By MIKE HUBERT NEW YORK (AP) An architect is making a play for a former tenant in a building where she once lived.
An architect is fighting to get the home she once shared with her mother, now an aunt, restored.
It was her last chance to be a full-time homeowner in the tiny apartment she shared with his parents in this sprawling, historic city for more than 60 years.
It was a house she loved.
But now, it’s a shell of a home, one of a growing number of cities struggling with an affordable housing crisis.
A couple of weeks after she moved in in 2012, Barbara Wills moved in with her parents, who owned a restaurant in the city.
They had recently moved into a larger apartment with a bigger backyard and garage.
Her parents, a real estate agent and a financial planner, lived there.
Wills has been a home owner for 14 years, mostly with her own money.
She’d had several properties before she was turned away by the developer who was trying to buy her home.
In her early 30s, she got a mortgage.
She borrowed from her parents but had trouble making the payments, and she started looking into getting a loan on her own.
In her search, she discovered that an architect, David Eberhardt, had worked on a series of houses for the city that she had bought for $200,000 and renovated.
It was the only place in the country she could afford to live.
Eberhardt also helped a group of friends who had a mortgage for the house, and he pitched the idea to her.
She said the house was worth more than her parents’ apartment.
Eberhart said she could have lived there forever.
He’d pay for it himself.
He wanted her to put a roof over her head and get a job in a real-estate company.
He promised to rebuild the home.
She did not have to pay more than $700 a month for the first two years, and it cost less than $10,000 over the next four years.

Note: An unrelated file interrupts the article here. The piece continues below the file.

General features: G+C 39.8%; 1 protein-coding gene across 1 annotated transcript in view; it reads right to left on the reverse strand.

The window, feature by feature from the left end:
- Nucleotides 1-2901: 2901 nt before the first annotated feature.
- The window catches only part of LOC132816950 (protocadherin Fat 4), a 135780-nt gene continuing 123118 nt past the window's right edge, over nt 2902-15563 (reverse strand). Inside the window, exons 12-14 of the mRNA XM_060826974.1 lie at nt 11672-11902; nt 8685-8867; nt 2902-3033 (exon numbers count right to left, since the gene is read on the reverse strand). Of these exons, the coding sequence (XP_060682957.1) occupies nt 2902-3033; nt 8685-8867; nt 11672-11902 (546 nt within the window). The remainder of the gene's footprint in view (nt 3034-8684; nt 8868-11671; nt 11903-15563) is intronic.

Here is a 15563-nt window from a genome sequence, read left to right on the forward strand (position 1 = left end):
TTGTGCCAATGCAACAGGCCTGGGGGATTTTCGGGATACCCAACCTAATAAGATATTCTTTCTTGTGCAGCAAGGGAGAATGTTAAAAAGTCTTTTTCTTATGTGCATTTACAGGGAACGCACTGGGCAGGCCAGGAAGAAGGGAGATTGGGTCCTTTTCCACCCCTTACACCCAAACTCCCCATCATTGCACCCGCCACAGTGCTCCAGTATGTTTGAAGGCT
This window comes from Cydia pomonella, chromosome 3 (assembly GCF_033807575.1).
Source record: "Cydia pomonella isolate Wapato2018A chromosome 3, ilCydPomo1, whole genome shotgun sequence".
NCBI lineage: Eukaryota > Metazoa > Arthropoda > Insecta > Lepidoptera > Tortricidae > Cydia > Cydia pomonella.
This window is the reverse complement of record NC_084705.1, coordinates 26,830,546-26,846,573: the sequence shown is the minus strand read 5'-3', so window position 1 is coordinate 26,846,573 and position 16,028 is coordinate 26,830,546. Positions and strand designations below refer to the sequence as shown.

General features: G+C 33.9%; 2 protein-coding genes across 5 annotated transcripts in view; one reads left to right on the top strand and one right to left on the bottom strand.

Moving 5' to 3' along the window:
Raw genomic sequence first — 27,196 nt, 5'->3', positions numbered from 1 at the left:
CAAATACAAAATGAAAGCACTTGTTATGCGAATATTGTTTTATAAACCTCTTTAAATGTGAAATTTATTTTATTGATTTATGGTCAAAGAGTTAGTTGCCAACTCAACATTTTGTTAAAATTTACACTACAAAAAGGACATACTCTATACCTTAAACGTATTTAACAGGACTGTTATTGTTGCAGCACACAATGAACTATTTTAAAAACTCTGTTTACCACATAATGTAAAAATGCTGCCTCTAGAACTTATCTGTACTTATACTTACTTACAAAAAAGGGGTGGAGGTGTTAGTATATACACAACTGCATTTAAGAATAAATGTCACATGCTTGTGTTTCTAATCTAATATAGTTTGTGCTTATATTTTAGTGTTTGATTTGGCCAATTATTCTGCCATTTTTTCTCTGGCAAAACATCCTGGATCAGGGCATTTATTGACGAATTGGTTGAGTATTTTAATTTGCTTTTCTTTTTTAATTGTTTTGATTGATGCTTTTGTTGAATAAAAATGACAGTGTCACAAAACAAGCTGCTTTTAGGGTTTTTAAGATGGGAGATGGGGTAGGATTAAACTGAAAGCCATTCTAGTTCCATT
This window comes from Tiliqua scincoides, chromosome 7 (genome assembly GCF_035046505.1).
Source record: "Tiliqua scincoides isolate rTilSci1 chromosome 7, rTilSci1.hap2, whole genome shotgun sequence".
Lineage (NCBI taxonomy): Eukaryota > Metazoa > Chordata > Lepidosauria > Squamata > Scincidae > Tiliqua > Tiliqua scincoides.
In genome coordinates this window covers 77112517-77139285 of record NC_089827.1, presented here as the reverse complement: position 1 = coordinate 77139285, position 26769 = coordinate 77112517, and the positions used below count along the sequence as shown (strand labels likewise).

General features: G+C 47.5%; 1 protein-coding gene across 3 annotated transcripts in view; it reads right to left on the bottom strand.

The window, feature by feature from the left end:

But she also would have had to work part-time to make ends meet, pay rent and buy groceries.
The house’s value would have declined by $200 a month over the first four years, according to the contract, but the value of the home would rise by $350,000.
When Eberhart started working on the new house, she was given the responsibility to make a list of problems the city needed to address.
She would help him fix some of them.
She spent about six months making the list, then she was let go, her parents said.
The house is a shell.
It is the third time in about a decade that Wills has lost a home because she was not paid for the work.
Her father, an accountant, said he is working on a case against the city to get his son’s work back.
Willing said she’s tired of being told to “get on board with a program that doesn’t work.”
She’s not happy that the city is letting her go so soon, that the project has to be paid for on a per-month basis, she said.
She was surprised that she was put in the position of having to make the decision to move out of her apartment.
“They were telling me I had to pay for my own housing,” she said, laughing.
“I thought I was doing the right thing.”
Ebers, the architect, said Wills’ experience in the program is typical.
He said he has worked on projects that were not funded by the city, that had been in the works for years but had not been approved by the City Council, and that were built at great expense.
He said his goal is to create a program similar to what the city does for other projects.
The program has been in place for about a year, and Wills said she hopes to be able to move into her new house soon.
Barbara Wills, an architect who has lived in a property she built for the last 14 years with her father, said she would have liked to have stayed in the project but was disappointed with the decision.
She was let off without pay.
The project was built with the city’s money and has been financed with the money, she added.
The architect said he believes the city has overreached in letting people out of apartments.
“I’m just tired of the system,” he said.
___AP writer Andrew J. Smith contributed to this report.